The U.S. Equal Employment Opportunity Commission has also challenged the tests, which aren't uncommon in manufacturing settings, on ADA grounds. The agency lost a federal lawsuit in 2001 against Rockwell Automation Inc. (ROK) after that company denied jobs to 72 applicants at an Illinois plant.

The EEOC believes the test doesn't reliably predict the likelihood of developing carpal tunnel syndrome, or whether it would pose an imminent threat to the person's safety, Chris Kuczynski, assistant legal counsel and director of the ADA policy division at EEOC, told The Baltimore Sun."

Wow.  "Company doctors stimulated forearm nerves that control hand muscles" kind of caught me off guard.  My first thought is that, positioned the right way, this could be spun as some sort of spa treatment.  My next thoughts are the obvious ones for a HR person and more grounded in reality.   Is having weak hand and forearm muscles a disability and covered by the ADA?   If the employee can do the job today but is simply more probable to develop a condition down the road, can you eliminate them from consideration?  Should the companies using these type of tests conduct them pre-offer, so it becomes one of 10-20 hiring criteria?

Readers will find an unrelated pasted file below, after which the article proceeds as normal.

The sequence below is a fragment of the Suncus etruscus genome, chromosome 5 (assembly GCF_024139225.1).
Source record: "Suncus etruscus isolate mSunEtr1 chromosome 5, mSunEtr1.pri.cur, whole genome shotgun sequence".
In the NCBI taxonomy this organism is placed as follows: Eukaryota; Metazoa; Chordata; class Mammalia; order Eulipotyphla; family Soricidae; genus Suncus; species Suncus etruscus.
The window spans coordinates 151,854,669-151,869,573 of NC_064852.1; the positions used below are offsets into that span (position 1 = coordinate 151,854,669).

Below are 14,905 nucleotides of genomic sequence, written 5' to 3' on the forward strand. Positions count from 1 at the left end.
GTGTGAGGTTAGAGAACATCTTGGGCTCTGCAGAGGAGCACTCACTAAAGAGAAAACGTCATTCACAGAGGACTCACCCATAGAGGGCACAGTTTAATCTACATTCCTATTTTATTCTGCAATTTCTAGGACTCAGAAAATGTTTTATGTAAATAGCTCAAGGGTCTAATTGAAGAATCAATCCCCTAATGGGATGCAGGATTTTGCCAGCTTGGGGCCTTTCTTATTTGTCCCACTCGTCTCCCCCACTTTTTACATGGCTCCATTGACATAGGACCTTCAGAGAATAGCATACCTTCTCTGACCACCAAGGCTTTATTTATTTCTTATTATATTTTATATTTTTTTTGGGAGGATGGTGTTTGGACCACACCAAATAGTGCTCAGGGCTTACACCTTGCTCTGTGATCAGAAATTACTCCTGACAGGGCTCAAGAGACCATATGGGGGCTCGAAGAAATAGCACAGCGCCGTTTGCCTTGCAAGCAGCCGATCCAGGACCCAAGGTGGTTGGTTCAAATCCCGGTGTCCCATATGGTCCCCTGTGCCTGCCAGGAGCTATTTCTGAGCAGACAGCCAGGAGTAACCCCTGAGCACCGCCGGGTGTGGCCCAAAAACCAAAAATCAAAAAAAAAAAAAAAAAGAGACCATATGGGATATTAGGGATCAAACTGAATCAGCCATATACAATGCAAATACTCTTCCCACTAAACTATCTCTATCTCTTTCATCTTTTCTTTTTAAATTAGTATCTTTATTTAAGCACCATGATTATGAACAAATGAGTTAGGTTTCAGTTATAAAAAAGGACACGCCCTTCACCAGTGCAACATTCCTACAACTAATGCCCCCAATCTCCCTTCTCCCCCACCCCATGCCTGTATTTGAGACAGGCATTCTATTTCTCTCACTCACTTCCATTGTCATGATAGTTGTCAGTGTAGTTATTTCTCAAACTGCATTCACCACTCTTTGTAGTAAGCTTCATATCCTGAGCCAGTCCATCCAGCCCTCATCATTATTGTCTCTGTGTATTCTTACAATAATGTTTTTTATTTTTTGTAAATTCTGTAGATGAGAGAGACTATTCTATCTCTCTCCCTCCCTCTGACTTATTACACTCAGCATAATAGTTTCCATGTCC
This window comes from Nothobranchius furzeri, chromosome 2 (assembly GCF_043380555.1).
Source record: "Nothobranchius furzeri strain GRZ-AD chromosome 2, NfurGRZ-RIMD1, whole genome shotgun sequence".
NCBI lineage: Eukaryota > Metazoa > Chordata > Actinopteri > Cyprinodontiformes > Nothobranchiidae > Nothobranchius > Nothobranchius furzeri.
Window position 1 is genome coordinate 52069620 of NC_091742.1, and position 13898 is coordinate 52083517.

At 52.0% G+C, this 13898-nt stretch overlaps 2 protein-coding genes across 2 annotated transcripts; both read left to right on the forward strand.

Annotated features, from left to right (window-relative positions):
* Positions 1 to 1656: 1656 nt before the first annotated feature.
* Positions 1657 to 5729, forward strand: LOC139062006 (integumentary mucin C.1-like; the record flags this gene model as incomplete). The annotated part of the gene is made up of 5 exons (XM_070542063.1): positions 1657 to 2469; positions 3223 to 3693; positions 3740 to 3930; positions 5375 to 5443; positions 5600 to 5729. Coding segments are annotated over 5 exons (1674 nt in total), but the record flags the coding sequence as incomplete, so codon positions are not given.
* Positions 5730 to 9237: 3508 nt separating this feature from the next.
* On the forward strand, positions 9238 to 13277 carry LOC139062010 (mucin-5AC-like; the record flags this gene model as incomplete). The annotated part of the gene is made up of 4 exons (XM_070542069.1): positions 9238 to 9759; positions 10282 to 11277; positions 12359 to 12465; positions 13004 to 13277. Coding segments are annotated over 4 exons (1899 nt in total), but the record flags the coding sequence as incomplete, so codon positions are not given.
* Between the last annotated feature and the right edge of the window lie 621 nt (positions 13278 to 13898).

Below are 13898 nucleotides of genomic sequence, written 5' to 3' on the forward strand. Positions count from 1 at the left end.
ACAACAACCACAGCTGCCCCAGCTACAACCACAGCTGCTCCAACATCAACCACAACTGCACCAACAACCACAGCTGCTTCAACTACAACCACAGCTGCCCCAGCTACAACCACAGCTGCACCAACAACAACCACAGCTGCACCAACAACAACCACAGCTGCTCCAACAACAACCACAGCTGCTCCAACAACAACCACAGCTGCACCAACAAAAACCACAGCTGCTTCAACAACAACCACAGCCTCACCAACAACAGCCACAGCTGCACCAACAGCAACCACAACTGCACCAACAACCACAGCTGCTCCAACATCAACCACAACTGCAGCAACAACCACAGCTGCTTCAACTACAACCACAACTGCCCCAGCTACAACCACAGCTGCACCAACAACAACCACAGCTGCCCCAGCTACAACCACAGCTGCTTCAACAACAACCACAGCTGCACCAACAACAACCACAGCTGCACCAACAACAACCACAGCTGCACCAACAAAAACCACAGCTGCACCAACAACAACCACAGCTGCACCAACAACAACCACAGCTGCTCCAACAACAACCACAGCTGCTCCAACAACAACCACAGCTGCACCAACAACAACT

So, today, it's testing to limit liability that can be caused by a specific job activity.  With health care becoming more and more expensive, does tommorrow bring testing to see if the company can afford to provide medical coverage to the candidate in question?

Just need you to get on the treadmill after the second round of behavioral interviews.  Don't worry, we'll do it last and then you can go.  If you break 20 minutes in the 5K, there's a signing bonus involved....